Juan Martinez was looking forward to returning to his construction job after a one-month sentence for violating probation on drug charges.
But when he got out of the Orange County jail, he was met by immigration agents bent on deporting the 23-year-old illegal immigrant with $68 in his pocket and few prospects.
More federal agents are more closely watching local jails for potentially tens of thousands of immigrants subject to deportation. Federal officials also are enlisting local authorities to do background checks on people under arrest.
U.S. Immigration and Customs Enforcement officials say more jail checks are crucial to preventing serious crimes by illegal immigrants. In December, for example, an illegal immigrant with a history of arrests for assaults and drug offenses shot two Long Beach police officers before he was killed in a gun battle.
About half of the nearly 190,000 illegal immigrants deported last year had criminal records, U.S. authorities said.
Sweeps of jails over the past seven months by ICE agents have netted more than 5,500 people nationwide, and a new system designed to track federal inmates has flagged about 6,000 people at 119 prisons, the agency said.
Past efforts to identify illegal immigrants in jails were haphazard, with federal authorities checking inmate rosters at some lockups weekly at best. Some of the worst immigration violators were allowed back on the streets after doing their time.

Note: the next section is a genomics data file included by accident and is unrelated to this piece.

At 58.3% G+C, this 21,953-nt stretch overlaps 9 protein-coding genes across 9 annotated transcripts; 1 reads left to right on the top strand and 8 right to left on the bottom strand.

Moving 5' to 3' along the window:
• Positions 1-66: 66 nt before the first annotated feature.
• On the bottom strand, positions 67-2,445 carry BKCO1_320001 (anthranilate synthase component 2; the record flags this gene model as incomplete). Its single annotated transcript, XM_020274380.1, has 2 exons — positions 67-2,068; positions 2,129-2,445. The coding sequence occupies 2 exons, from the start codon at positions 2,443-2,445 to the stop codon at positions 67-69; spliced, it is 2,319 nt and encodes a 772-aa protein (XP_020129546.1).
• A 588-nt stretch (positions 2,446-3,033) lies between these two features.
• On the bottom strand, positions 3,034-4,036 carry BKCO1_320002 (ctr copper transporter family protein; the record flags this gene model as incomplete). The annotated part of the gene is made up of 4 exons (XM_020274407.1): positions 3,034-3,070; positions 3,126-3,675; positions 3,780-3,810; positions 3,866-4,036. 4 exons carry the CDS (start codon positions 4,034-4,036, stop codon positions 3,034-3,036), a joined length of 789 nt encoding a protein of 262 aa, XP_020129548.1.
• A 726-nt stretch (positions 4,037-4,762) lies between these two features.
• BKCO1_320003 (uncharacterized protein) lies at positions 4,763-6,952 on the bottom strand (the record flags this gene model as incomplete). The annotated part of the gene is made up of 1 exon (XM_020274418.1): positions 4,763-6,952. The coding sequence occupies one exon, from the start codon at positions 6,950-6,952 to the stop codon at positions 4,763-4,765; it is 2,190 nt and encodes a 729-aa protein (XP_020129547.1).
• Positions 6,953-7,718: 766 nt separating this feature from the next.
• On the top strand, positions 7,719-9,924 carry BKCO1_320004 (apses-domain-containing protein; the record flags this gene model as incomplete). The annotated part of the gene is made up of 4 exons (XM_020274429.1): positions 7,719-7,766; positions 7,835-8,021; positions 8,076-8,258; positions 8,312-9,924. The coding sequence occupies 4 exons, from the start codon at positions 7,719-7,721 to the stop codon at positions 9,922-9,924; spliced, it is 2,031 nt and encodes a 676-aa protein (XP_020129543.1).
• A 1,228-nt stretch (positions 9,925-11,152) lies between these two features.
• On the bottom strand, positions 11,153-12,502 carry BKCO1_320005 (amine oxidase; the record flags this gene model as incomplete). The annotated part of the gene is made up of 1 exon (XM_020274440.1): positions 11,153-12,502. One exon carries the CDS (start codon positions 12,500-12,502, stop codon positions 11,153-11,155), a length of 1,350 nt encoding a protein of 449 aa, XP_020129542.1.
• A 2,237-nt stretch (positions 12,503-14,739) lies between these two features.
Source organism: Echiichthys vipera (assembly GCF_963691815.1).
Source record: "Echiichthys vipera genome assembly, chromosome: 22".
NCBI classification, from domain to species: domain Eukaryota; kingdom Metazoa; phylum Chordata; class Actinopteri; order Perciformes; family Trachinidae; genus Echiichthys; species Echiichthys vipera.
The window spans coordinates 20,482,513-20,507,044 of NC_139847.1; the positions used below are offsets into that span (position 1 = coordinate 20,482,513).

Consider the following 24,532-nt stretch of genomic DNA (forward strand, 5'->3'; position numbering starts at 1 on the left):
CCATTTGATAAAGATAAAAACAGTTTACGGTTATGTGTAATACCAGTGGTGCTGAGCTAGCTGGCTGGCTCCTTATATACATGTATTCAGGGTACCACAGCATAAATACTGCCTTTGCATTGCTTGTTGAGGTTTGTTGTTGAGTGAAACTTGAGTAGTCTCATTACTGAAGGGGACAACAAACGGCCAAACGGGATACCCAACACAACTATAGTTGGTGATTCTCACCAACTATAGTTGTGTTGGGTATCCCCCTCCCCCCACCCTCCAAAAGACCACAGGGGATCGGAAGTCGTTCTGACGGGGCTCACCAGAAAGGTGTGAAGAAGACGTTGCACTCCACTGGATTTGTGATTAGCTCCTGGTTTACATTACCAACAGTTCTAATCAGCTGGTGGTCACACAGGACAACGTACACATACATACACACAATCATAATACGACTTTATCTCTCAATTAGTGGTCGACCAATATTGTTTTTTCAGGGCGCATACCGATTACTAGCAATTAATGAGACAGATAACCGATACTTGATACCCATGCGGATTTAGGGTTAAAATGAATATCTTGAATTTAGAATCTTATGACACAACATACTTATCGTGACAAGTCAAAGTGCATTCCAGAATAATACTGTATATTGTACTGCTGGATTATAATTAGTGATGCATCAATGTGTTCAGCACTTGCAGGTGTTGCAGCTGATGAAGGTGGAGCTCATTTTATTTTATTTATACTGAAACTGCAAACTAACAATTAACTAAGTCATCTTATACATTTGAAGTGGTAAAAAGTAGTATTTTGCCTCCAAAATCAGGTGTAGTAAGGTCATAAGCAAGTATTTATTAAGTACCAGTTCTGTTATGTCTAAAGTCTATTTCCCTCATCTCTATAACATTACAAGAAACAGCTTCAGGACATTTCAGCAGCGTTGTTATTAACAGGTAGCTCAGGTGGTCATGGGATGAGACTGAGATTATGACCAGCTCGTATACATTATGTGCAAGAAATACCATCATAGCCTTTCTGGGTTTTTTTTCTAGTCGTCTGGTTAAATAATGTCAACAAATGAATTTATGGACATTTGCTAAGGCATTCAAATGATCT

Conservative groups are pleased with the new strategy but worry that the emphasis on jail checks is a political gimmick that could divert much-needed personnel and other resources from stopping illegal immigrants at the border.
Immigrant rights groups say illegal immigrants might stop reporting child abuse or domestic violence to protect husbands or fathers from deportation. They also worry that people who have been stopped for minor offenses or wrongly arrested will be deported.
Starting in 2008, ICE plans to assign 220 more employees to jails through its Criminal Alien Program. The agency would not say how many employees are now in the program.
The training program is already in place in county jails in California and North Carolina and in the Arizona state prison system.
The four counties in Southern California that participate have identified more than 4,600 illegalimmigrants since October, Kice said. In Mecklenberg County, N.C., nearly 1,300 have been flagged in one year, said Sgt. Quinn Stansell.